83rd Annual

Tuesday, 11 February 2003: 3:16 PM
ENSO Impacts on the Flow of the Caroní River, Venezuela
Pedro Cárdenas, EDELCA Venezuela, Caracas, Venezuela; and A. Gil, E. Colon, and O. Garcia
The Caroní river, one of the major tributaries of the Oricono, is located in southeastern Venezuela and drains an area of approximately 95,000 km2. The flow of this river shows a significant seasonal modulation, with average maximum flow in July and minimum in March. Hydroelectric power generated by dams on the Caroní supply Venezuela with over 70% of its electricity, thus making the variations in the flow of this river a key factor in the economic life of this country.

In this paper we analyze the time-series record of monthly average flow of the Caroní, as measured at Guri station from 1950 to the present, in conjunction with various standard indices of large-scale climate variability. These include the Southern Oscillation Index (SOI), various indices of seas surface temperature anomalies in the Pacific and Atlantic Ocean (such as the Niño 3 and 4 “boxes”), the Quasi-Biennial Oscillation (QBO) index, and the Wolf index of solar activity. Threshold criteria based on percentile values of the various climate indices were selected to classify individual months as pertaining to either “strong”, “moderate” or “weak” ENSO or Anti-ENSO (AENSO) (more commonly known as “La Niña”) events.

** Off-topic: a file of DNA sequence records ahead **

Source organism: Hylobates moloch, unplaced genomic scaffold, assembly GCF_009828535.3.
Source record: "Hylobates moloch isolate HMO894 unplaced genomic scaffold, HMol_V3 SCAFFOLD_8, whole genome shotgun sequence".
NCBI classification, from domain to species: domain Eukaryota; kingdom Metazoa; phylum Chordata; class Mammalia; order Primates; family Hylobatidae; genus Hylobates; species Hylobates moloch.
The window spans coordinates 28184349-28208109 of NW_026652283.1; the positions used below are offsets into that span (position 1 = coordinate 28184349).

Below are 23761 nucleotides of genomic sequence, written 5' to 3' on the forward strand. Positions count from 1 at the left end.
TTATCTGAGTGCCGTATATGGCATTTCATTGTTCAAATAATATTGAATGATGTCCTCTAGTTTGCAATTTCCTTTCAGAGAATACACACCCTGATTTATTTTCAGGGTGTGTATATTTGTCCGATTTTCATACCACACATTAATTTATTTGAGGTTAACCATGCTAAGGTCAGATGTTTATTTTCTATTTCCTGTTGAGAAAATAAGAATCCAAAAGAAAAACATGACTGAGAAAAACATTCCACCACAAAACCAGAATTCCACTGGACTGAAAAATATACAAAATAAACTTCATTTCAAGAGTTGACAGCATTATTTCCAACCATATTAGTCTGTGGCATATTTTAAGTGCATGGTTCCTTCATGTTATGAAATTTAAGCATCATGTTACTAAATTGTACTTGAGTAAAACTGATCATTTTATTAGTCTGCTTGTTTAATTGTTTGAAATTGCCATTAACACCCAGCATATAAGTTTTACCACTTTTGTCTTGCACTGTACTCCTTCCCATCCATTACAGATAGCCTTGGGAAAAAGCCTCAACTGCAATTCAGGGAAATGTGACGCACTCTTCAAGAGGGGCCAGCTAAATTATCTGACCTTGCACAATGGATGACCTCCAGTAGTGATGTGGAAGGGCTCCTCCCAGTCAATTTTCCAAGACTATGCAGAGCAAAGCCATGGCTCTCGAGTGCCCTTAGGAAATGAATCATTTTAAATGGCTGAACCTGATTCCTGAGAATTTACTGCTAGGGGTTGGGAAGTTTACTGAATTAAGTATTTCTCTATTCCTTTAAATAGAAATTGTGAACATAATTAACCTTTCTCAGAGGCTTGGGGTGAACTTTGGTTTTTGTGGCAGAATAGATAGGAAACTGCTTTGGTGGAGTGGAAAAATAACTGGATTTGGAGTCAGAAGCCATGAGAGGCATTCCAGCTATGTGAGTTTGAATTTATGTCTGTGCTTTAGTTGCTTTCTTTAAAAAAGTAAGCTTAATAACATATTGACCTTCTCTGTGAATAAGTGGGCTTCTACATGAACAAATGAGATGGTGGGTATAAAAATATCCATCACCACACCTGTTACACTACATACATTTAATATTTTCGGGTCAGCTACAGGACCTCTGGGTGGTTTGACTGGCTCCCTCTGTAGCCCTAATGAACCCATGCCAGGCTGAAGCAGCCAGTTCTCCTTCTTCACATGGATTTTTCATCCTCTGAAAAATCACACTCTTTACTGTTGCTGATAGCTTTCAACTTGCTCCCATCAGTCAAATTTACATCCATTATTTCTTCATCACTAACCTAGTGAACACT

Results indicate a long-term trend toward increasing flow of the Caroní River, particularly evident for the rainy season months of June-October, in the period since 1950. Monthly anomalies in the Caroní river flow were most significantly correlated to the sea surface temperature anomalies in the Niño 34 box (located 5?N to 5?S and 170?W to 120?W). ENSO/AENSO events were found to have a significant impact on the Caroní river flow, with positive river flow anomalies corresponding to the latter. The larger the magnitude of the ENSO and AENSO events (according to our three-way classification) the greater the impact on the river flow was found to be. We also found significant influences on Caroní river flow by the QBO (negative river flow anomalies corresponding to low stratospheric wind values) and solar activity (negative river flow anomalies corresponding to low Wolf index values). Variations in these last two indices appear to modulate the influence of ENSO and AENSO events on the Caroní River flow. The implications of these results for Venezuela will be discussed.

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